For the 4-switch buck-boost converter, if designed well, efficiency will exceed the SEPIC configured device. For 50W load a controller and external FETs would be best, and provide low losses in either buck or buck-boost/boost modes. The SEPIC may have fewer active components with a switch and diode, but requires two inductors (or coupled inductor) yielding added losses, and also the high RMS current in the coupling capacitor adds to the losses.
Noise and EMI can be comparable, although the hard switching of the capacitor in the SEPIC at peak-peak voltage levels that are essentially Vin+Vout, EMI can be much higher. Softer switching of the FET and diode can reduce that. The lower switching voltages of the buck-boost circuit, in either buck or boost modes produces less EMI with a good layout. In the region of Vin close to Vout, the multiple switching cycles introduced in buck-boost mode can add noise, although can be filtered since it will be higher frequency.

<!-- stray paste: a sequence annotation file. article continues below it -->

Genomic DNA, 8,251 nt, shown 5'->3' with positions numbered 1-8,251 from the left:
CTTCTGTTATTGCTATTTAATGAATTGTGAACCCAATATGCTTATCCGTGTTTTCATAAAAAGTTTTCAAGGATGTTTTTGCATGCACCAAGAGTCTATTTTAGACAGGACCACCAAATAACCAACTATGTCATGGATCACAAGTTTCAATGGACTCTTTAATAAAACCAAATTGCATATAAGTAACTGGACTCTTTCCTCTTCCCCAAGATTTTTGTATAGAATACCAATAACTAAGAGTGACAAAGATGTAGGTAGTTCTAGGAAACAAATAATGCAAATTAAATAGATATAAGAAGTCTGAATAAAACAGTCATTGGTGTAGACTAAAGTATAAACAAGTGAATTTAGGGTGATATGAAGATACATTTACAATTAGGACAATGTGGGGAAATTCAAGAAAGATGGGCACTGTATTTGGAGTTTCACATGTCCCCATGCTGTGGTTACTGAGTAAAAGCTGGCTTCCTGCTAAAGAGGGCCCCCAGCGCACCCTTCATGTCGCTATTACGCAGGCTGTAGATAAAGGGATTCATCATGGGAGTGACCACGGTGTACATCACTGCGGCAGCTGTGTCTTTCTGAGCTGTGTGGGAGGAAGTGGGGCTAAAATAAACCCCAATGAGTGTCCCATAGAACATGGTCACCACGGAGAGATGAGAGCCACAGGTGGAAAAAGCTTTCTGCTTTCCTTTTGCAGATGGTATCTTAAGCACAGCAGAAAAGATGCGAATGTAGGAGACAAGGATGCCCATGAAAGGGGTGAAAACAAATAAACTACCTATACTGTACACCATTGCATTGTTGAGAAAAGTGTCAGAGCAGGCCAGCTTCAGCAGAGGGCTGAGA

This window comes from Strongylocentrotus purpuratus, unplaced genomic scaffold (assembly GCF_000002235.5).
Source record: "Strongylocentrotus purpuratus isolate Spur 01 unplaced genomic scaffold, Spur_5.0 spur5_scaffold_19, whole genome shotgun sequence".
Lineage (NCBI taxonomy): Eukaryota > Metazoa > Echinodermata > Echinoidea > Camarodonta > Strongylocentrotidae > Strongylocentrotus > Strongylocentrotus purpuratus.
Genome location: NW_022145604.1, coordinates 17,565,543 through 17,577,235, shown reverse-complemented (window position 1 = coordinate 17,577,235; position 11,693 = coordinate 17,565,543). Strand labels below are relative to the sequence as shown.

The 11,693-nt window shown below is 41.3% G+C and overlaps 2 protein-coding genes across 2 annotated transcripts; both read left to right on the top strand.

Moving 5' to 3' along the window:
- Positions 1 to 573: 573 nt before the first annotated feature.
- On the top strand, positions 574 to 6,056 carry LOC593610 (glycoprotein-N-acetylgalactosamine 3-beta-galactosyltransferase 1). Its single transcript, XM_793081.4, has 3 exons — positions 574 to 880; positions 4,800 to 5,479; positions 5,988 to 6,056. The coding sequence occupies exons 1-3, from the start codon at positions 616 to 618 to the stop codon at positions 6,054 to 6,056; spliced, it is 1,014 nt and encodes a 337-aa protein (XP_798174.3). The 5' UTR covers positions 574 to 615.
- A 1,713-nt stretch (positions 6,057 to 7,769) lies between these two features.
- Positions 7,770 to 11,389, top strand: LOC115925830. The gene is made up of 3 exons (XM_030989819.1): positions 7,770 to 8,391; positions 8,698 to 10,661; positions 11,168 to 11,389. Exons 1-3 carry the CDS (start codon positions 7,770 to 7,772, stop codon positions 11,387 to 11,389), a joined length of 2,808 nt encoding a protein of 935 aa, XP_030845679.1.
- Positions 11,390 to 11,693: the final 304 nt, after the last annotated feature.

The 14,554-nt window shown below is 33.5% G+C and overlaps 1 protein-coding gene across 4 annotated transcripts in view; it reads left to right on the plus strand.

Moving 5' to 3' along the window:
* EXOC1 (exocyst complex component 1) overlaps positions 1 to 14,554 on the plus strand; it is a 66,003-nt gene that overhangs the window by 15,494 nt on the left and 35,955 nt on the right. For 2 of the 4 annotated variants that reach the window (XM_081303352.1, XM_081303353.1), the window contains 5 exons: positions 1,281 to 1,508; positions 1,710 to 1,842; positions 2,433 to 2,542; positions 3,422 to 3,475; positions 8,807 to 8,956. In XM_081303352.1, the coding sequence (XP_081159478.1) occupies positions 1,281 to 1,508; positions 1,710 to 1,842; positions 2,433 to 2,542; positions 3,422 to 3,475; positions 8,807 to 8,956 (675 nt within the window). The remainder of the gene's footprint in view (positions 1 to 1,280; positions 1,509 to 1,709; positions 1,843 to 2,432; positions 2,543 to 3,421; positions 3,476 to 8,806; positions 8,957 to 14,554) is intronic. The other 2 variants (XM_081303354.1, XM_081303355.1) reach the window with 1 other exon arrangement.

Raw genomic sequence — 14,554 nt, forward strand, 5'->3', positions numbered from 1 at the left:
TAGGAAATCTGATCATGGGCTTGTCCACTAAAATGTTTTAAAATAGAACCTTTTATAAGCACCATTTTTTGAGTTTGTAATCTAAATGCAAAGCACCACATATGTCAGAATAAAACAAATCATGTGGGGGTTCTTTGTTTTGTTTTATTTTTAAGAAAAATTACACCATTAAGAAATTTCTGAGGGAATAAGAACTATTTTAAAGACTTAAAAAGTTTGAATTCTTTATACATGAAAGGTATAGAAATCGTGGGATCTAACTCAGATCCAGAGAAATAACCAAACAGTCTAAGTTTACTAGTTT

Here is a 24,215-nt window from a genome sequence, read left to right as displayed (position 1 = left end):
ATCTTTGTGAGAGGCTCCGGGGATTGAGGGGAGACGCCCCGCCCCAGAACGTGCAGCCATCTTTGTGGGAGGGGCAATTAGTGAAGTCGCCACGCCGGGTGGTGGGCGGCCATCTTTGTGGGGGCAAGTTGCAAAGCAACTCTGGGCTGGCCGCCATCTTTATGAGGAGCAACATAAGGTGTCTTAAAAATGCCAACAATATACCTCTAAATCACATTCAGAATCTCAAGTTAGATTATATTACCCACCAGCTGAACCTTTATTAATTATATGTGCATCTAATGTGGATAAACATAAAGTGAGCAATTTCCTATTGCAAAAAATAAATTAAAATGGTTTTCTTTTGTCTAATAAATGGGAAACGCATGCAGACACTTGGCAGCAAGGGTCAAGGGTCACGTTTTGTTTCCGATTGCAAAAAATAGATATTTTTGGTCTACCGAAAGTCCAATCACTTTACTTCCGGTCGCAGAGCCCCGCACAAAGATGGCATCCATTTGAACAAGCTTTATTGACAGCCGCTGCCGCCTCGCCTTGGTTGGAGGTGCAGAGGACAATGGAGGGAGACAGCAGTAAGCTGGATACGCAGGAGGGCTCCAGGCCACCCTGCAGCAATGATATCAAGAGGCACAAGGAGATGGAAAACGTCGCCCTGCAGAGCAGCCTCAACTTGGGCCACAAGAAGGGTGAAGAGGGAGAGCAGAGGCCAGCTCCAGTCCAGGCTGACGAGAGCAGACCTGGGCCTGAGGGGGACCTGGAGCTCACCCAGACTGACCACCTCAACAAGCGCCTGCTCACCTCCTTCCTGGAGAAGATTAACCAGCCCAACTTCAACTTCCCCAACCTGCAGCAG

Both SEPIC and buck-boost topologies can be compensated for stable operation. The SEPIC will usually have a lower frequency rolloff due to the capacitor and inductor in the power output loop, requiring compensation bandwidth to be lower, below 10kHz is common. The buck-boost can be designed for stable operation with bandwidth approaching 20khz over the input voltage range based on the single inductor and output capacitor, with both boost and buck modes being stable.
MPS has many buck-boost products, including the MPQ4230 with 6A switches that can handle 50W loads.